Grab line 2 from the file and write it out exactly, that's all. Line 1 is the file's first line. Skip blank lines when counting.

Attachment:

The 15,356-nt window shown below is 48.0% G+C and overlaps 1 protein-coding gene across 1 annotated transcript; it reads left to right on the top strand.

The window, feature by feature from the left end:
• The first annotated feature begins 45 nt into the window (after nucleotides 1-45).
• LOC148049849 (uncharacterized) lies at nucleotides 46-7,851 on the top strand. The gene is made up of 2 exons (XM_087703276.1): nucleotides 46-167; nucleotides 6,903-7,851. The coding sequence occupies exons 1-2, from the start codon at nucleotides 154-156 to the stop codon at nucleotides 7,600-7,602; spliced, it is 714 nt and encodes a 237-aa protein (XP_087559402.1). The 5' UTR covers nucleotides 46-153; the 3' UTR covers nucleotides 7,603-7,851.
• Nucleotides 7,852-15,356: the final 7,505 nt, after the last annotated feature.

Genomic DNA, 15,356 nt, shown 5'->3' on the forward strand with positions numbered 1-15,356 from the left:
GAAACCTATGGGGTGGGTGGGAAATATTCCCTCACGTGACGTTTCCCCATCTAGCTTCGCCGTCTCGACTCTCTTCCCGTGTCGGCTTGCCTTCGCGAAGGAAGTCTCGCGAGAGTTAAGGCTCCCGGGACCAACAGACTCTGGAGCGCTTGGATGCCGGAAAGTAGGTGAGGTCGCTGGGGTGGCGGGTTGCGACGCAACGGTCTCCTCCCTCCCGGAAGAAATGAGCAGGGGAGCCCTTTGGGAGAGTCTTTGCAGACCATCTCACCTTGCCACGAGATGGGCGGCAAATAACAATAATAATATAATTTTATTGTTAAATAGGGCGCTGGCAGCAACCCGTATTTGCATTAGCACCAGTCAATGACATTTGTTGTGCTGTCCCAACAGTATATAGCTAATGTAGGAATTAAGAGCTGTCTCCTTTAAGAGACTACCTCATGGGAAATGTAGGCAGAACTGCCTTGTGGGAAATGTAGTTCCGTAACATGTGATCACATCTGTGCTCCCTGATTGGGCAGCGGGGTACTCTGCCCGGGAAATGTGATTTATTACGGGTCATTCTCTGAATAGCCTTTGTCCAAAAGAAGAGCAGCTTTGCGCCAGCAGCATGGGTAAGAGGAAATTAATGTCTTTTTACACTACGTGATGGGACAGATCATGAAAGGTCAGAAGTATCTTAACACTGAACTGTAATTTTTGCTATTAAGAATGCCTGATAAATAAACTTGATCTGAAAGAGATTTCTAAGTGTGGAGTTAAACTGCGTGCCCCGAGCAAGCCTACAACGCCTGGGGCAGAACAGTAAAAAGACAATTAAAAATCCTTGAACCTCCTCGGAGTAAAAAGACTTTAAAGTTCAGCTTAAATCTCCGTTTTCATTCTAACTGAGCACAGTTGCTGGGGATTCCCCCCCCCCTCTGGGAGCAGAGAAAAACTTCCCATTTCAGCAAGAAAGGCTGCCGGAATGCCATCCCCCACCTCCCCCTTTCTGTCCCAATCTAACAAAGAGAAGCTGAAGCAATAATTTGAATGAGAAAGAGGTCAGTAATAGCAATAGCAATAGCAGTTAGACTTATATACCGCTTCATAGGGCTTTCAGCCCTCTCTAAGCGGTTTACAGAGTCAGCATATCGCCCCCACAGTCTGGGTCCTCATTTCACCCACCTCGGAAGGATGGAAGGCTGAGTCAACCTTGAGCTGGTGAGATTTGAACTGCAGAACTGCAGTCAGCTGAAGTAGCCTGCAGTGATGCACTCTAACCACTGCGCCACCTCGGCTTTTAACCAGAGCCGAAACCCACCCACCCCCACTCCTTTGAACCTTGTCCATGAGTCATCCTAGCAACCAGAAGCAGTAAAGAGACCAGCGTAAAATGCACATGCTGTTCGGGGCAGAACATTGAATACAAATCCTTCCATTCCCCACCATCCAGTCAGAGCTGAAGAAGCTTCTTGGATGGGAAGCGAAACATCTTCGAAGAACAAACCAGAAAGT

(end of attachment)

The window, feature by feature from the left end: